Because of all these reasons and the important roles that a hotel plays, they are exciting. Hotel owners are not just building rooms with walls and beds, but they are building a place for people. Even the $50 motel on the side of the highway becomes a refuge and a home-away-from-home for its guests, and it gives the owner the ability to truly make a difference in the lives of the people who stay there. Hotels are not just buildings, they are an opportunity. They are an opportunity for hotel owners, managers, and employees to connect with their guests, provide for their needs, impact their lives, and, you guessed it, change the world.
You see, operating a hotel and welcoming guests is both an opportunity and a responsibility, and it gives owners, managers, and employees the chance to make a difference when a guest least expects it. Even if Jenny and Mike Smith aren’t expecting the inn next to the highway to comfort them when their daughter is in the hospital or help them when their house flooded during a storm, the owners and operators of the property have the ability to provide warm, welcoming hospitality and impact their lives in a deep, lasting way. Despite just being a building with beds inside rooms, a hotel is a blank canvas filled with opportunities and chances for impact, memory-making, and experiences that guests may never forget.
For me, Disneyland has always been a great example of what hospitality and the hotel experience can be like. Ever since I was a kid, Disneyland has been this magical place where anything is possible and filled with memories that make me smile every time I think of them. I remember Cinderella in a parade waving to me as an 8 year old because I was wearing a “Happy Birthday” button, an employee at a pin trading booth giving me a free Disney pin that I really wanted, and watching the fireworks for the very first time where Tinkerbell flew over the audience and foam snow fell down as Christmas music played in the background. For me, all of these experiences helped me build memories with my family, make me smile, and even inspire me to fall in love with the hospitality industry and write an article such as this one.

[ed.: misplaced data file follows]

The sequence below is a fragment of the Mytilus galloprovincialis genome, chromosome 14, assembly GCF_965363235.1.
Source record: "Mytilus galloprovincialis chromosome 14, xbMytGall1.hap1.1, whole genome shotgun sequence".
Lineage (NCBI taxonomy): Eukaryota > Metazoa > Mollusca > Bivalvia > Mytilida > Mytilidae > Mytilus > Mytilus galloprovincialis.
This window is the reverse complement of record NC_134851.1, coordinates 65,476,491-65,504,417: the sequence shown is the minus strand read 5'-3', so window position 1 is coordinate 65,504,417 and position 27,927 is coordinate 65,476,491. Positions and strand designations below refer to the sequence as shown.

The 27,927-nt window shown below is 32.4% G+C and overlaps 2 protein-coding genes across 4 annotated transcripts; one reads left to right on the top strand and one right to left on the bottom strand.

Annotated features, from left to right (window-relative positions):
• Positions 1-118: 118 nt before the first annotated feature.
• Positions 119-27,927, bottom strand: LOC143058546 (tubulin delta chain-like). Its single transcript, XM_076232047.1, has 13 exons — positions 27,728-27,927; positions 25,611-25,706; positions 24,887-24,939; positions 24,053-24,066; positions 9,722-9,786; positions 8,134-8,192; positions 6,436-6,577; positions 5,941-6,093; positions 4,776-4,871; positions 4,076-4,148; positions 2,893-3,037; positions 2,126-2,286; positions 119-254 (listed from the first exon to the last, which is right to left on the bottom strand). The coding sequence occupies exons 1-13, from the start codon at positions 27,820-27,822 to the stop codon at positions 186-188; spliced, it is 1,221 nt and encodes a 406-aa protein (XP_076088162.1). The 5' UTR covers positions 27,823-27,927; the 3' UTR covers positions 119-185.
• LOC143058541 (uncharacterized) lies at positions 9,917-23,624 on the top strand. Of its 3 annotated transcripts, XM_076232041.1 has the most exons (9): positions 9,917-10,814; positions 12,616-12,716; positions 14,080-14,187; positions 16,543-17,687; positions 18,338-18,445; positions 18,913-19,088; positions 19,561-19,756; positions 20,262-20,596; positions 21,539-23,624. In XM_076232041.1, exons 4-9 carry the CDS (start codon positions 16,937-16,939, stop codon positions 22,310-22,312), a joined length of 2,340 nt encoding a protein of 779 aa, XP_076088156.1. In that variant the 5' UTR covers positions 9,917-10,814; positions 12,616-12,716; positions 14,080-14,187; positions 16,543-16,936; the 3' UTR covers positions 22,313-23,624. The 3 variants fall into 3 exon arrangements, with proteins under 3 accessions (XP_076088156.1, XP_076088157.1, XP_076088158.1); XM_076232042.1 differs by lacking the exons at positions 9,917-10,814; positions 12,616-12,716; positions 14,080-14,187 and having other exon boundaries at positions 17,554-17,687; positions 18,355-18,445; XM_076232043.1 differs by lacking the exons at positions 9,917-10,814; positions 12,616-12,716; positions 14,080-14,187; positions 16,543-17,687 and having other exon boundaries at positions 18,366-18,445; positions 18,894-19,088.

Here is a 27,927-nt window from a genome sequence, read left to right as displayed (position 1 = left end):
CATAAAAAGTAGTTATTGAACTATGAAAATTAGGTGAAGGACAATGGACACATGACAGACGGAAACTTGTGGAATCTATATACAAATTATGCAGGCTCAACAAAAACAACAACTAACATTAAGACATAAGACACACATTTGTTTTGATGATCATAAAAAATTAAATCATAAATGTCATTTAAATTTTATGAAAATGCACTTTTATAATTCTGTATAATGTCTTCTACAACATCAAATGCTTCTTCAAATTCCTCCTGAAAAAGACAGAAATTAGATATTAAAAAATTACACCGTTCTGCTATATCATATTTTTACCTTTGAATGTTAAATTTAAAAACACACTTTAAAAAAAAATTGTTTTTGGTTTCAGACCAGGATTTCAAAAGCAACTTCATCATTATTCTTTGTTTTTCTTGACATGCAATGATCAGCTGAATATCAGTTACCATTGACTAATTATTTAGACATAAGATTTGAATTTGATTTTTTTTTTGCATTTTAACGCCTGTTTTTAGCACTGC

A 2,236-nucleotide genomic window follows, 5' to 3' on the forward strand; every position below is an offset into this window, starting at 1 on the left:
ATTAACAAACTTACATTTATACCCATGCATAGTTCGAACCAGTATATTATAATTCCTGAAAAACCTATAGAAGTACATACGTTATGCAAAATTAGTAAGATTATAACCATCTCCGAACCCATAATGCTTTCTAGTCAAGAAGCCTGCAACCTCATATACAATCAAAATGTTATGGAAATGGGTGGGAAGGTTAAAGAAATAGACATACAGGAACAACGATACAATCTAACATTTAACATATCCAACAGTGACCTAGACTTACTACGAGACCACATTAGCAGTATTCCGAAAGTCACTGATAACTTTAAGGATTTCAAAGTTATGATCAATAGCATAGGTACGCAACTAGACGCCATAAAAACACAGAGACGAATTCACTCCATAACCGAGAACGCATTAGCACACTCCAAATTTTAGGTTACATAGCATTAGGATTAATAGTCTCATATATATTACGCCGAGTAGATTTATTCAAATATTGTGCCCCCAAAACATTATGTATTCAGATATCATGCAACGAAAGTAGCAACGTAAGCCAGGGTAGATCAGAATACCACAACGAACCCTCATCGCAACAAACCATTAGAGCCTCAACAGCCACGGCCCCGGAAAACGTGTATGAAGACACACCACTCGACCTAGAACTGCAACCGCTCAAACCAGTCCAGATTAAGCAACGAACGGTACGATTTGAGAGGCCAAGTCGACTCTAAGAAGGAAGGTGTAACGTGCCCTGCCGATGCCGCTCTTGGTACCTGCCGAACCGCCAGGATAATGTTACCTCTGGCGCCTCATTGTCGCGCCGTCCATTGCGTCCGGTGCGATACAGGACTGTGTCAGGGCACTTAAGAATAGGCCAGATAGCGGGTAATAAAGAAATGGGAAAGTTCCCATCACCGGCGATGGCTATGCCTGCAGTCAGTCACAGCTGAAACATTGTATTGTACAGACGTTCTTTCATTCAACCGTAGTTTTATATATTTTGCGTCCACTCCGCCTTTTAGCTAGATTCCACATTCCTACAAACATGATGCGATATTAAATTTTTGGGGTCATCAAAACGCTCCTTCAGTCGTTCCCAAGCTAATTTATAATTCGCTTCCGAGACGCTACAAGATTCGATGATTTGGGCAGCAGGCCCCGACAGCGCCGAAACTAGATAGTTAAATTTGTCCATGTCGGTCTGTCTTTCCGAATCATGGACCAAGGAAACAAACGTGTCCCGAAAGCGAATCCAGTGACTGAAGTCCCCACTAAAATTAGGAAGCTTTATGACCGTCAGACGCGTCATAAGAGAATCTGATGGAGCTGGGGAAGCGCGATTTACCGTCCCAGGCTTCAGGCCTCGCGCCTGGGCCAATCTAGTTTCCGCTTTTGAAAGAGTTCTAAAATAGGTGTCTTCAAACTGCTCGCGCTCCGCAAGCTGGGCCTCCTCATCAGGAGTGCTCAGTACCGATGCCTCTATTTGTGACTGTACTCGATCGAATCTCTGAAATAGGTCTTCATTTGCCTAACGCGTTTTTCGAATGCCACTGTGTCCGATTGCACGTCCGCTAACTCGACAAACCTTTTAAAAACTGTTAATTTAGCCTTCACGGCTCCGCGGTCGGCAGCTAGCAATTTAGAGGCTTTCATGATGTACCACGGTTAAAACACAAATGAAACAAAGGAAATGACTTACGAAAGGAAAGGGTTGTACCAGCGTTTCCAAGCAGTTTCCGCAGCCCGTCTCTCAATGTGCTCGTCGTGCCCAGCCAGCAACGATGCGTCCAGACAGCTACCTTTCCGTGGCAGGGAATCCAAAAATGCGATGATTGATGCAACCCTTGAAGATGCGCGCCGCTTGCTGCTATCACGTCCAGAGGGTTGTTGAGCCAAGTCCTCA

Another example that I believe shows how hotels can truly change the world is from Hurricane Katrina in 2005. During this tragic storm that rocked the city of New Orleans, Dan King, the General Manager of the Sheraton New Orleans Hotel, wanted to help. With 1,400 people on his property, King took action, and mobilized his hotel to make an impact in the community. He took in guests and first responders, provided food and shelter in the hotel’s ballrooms, and even provided internet and power for emergency officials and the media to be stationed. King brought in working bathrooms and tankers of drinking water, and set-up a medical clinic to help those who needed it. In this instance, the General Manager knew that his building with rooms and beds was more than just a place for people to pay money to sleep: it was an opportunity to deliver aid in a thunderstorm, bring people in who needed help, and provide relief to the lives of the New Orleans community.
So, remember that paragraph in the beginning where I said that hotels could change the world? You didn’t believe me, did you? Well, you’ve hopefully now officially joined team #HotelsCanSaveTheWorld (yes, that is a very popular hashtag). I know it’s a cliche thing to say, and I realize that basically everyone and everything claims that they can save the world and change people’s lives. But personally, I am a firm believer that hotels truly can. While not every hotel might be doing that today, I do believe it is possible. I believe that guests who are staying the night, the week, or the year can make memories, have experiences, and go on a journey at the blank canvas yet exciting foundation that is the hotel. As I mentioned before, hotels are opportunities; they are opportunities for lives to be changed and amazing times to be had. Thank you for reading this, and for being interested in what is possible in this industry. Even if you’re still not fully on board, I hope you’re just a bit more excited about the wonder and opportunity that lie within the hotel.